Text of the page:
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While trying to perform some quantile regressions on some data I have encountered a classic problem: the 0.25,0.50, 0.75, 0.95 quantile curves are crossing each other (I am dealing with linear curves).

I am currently working with Stata using the sqreg command.

I have read Howard Bondell's paper "Non-crossing quantile regression curve estimation"(2010) and I know he used R to code a solution.

I have also read papers from Andriyana and from Chernozhukov (on the issue of non-monotonicity issues in quantile regressions).

Just to be clear about what we are talking, here below is an example of quantile curves that DO NOT CROSS (and my issue is what to do when they cross):

image

I was wondering if any of you could recommend what software solutions are most commonly used in the working practice, to deal with crossing quantile curves (=to avoid their crossing), I know there are various methods, so the question is both: what method you prefer and what software would you to use to solve the issue?

Note: I am not posting a sample of my data because it's irrelevant, I am just interested in the general theory of the problem and how to deal with it specifically with software (ideally STATA or Mathematica, or R or Python or Perl).

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1 Answer 1

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In general case, the problem of non-crossing linear quantile regresion has no solutions.

Indeed, either your quantile lines are parallel (and trivial), or they do cross somewhere.

By placing restrictions, you could ensure that the lines do not cross in the training sample, but it will in no way guarantee that crossing will not occur at the next observation you see after training the model. And if the quantile lines intersect within the training sample, it most probably means that your model is specified incorrectly: either mean or standard deviation change nonlinearly, or you apply a wrong cost function when fitting the model.

If you still want to estimate such a model, I would propose fitting it as a neural network.

Your model should take input $X$, multiply it by matrix(!) $\beta$ to get a matrix of forecasts $f=X\beta$ with size $n \times k$, where $n$ is number of observations and $k$ is number of estimated quantiles. I assume that quantile percentages $q$ are in increasing order. You should minimize the function

$$ L = \sum_{i=1}^n \left(\sum_{j=1}^k \max(q_j(y_i-f_{ij}), (q_j-1)(y_i-f_{ij})) + \sum_{j=1}^{k-1} \alpha \max(0, \delta - (f_{i,j+1}-f_{ij})) \right) $$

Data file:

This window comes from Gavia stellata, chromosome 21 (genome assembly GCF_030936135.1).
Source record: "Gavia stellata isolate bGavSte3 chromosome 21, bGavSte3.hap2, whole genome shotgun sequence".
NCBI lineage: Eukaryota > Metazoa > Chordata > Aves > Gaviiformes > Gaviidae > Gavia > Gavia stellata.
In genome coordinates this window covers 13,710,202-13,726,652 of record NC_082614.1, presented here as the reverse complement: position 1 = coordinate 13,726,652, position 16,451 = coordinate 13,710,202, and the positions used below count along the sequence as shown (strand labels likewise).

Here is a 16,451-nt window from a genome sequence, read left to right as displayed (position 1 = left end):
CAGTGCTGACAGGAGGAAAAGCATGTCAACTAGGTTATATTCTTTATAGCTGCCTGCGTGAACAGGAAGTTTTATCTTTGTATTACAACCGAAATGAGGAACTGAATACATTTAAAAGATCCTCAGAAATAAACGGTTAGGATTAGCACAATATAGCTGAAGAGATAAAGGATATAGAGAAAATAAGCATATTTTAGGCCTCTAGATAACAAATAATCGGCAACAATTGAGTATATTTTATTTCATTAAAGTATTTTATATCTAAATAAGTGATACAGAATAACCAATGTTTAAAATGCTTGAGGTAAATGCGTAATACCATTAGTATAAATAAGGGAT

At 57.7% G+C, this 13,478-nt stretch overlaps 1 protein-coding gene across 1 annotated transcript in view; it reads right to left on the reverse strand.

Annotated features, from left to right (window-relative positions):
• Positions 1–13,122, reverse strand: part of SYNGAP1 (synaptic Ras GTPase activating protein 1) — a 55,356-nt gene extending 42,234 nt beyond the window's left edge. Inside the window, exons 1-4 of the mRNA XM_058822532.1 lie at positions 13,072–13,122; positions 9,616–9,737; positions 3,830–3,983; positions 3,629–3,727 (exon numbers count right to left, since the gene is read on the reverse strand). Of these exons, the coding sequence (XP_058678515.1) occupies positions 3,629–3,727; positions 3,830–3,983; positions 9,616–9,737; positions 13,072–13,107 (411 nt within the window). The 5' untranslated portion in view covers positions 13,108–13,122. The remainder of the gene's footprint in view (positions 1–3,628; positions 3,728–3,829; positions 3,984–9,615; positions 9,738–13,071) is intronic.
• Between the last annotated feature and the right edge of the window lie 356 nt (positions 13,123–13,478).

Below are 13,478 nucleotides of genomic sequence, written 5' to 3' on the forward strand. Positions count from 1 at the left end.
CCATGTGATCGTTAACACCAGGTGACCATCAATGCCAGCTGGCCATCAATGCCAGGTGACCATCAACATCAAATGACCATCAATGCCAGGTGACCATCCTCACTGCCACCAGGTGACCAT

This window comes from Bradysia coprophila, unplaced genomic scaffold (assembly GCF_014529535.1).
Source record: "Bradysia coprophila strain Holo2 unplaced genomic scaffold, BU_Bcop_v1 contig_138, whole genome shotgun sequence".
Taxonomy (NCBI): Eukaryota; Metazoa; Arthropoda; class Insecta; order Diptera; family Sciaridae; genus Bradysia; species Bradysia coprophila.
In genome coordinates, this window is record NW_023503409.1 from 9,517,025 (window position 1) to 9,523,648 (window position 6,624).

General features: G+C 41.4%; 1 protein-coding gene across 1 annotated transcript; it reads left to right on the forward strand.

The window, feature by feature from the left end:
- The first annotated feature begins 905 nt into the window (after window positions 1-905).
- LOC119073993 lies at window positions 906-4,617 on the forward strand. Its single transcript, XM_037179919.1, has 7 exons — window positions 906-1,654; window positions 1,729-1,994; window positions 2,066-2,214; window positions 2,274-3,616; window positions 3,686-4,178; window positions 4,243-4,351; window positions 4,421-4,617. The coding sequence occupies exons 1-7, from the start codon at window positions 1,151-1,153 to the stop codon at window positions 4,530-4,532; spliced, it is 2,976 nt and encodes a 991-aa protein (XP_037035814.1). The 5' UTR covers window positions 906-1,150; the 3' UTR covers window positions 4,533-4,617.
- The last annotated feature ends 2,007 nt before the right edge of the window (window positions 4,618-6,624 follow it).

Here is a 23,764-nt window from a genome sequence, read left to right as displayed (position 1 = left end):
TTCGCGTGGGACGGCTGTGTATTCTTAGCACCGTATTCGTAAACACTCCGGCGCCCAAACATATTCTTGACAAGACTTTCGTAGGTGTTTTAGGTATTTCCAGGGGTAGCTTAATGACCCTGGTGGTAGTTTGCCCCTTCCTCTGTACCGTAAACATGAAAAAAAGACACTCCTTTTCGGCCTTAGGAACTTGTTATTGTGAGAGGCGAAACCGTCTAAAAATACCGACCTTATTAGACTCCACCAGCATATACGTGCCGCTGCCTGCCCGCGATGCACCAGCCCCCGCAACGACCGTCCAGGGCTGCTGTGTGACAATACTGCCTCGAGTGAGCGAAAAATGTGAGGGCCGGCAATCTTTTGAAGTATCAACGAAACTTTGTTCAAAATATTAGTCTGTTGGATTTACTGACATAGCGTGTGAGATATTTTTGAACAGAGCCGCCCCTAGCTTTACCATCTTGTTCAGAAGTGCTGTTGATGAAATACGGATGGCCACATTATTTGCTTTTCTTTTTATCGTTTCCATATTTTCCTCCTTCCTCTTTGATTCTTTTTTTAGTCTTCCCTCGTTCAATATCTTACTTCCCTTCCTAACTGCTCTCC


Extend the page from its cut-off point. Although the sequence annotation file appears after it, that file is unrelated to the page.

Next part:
The first term in the inner sum is just the ordinary quantile regression loss. The second term is the penalty that is applied if two consecutive quantile predictions differ by less then $\delta$.

Minimizing this function by gradient descent will give you your non-crossing quantile lines (if $\alpha$ is large enough). But I still warn you that if "natural" quantile lines intersect, then ther might be problems with the functional form of your model. Maybe you would prefer quantile estimates of Random Forest (like quantregForest in R), which are always consistent.

There is a Python example. As for me, both restricted and unrestricted versions look ugly.

# import everything
import keras
from keras import backend as K
from keras import Sequential
from keras.layers import Dense
import numpy as np
import matplotlib.pyplot as plt

# create the dataset
n = 200
np.random.seed(1)
X = np.sort(np.random.normal(size=n))[:, np.newaxis] + 4
y = 5 + X.ravel()*(1 + np.random.normal(size=n)*0.2)
quantiles = np.array([0.1, 0.25, 0.5, 0.75, 0.9])

# define loss function
def quantile_ensemble_loss(q, y, f, alpha=100, margin=0.1):
    error = (y - f)
    quantile_loss = K.mean(K.maximum(q*error, (q-1)*error))
    diff = f[:, 1:] - f[:, :-1]
    penalty = K.mean(K.maximum(0.0, margin - diff)) * alpha
    return quantile_loss + penalty

# fit two models
for i, alpha, name in [(1, 0, 'w/o penalty'), (2, 10, 'with_penalty')]:
    model = Sequential()
    model.add(Dense(len(quantiles), input_dim=X.shape[1]))
    model.compile(loss=lambda y,f: quantile_ensemble_loss(quantiles,y,f,alpha), optimizer=keras.optimizers.RMSprop(lr=0.003))
    model.fit(X, y, epochs=3000, verbose=0, batch_size=100);
    plt.subplot(1,2,i)
    plt.scatter(X.ravel(), y, s=1)
    plt.plot(X.ravel(), model.predict(X))
    plt.title(name)

plt.show()

enter image description here

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  • $\begingroup$ nice answer. anyone have a reference for the crossing penalty? $\endgroup$
    – tea_pea
    Apr 2 at 20:20
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    $\begingroup$ @tea_pea when writing this answer, I have just came up with the crossing penalty by myself - by analogy with the hinge loss (en.wikipedia.org/wiki/Hinge_loss) used in SVM. $\endgroup$
    – David Dale
    Apr 19 at 16:23

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